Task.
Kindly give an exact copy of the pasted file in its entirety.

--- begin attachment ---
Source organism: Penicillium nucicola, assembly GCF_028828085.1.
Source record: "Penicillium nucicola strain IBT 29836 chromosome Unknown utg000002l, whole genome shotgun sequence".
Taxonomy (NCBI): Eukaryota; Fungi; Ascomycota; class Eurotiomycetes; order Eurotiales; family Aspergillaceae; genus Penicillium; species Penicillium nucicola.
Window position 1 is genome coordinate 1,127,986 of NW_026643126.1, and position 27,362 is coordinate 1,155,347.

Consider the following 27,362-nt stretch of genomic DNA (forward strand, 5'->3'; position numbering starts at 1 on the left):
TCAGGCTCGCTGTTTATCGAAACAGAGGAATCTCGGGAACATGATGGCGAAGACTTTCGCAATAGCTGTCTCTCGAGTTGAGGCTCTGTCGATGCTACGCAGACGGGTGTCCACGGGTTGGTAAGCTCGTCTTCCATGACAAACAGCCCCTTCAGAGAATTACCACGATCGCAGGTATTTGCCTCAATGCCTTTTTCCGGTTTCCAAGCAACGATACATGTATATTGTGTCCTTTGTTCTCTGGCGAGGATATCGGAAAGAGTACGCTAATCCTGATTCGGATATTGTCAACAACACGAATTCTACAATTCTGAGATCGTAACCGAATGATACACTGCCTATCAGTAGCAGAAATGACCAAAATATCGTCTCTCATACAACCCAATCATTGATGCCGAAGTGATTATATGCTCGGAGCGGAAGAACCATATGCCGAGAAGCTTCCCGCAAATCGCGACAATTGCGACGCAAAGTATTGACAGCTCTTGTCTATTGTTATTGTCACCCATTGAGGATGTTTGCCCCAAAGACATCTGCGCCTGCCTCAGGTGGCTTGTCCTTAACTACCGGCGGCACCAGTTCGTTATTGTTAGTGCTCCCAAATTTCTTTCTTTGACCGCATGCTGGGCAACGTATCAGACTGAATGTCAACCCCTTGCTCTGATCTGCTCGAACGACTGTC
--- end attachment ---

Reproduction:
Source organism: Penicillium nucicola, assembly GCF_028828085.1.
Source record: "Penicillium nucicola strain IBT 29836 chromosome Unknown utg000002l, whole genome shotgun sequence".
Taxonomy (NCBI): Eukaryota; Fungi; Ascomycota; class Eurotiomycetes; order Eurotiales; family Aspergillaceae; genus Penicillium; species Penicillium nucicola.
Window position 1 is genome coordinate 1,127,986 of NW_026643126.1, and position 27,362 is coordinate 1,155,347.

Consider the following 27,362-nt stretch of genomic DNA (forward strand, 5'->3'; position numbering starts at 1 on the left):
TCAGGCTCGCTGTTTATCGAAACAGAGGAATCTCGGGAACATGATGGCGAAGACTTTCGCAATAGCTGTCTCTCGAGTTGAGGCTCTGTCGATGCTACGCAGACGGGTGTCCACGGGTTGGTAAGCTCGTCTTCCATGACAAACAGCCCCTTCAGAGAATTACCACGATCGCAGGTATTTGCCTCAATGCCTTTTTCCGGTTTCCAAGCAACGATACATGTATATTGTGTCCTTTGTTCTCTGGCGAGGATATCGGAAAGAGTACGCTAATCCTGATTCGGATATTGTCAACAACACGAATTCTACAATTCTGAGATCGTAACCGAATGATACACTGCCTATCAGTAGCAGAAATGACCAAAATATCGTCTCTCATACAACCCAATCATTGATGCCGAAGTGATTATATGCTCGGAGCGGAAGAACCATATGCCGAGAAGCTTCCCGCAAATCGCGACAATTGCGACGCAAAGTATTGACAGCTCTTGTCTATTGTTATTGTCACCCATTGAGGATGTTTGCCCCAAAGACATCTGCGCCTGCCTCAGGTGGCTTGTCCTTAACTACCGGCGGCACCAGTTCGTTATTGTTAGTGCTCCCAAATTTCTTTCTTTGACCGCATGCTGGGCAACGTATCAGACTGAATGTCAACCCCTTGCTCTGATCTGCTCGAACGACTGTC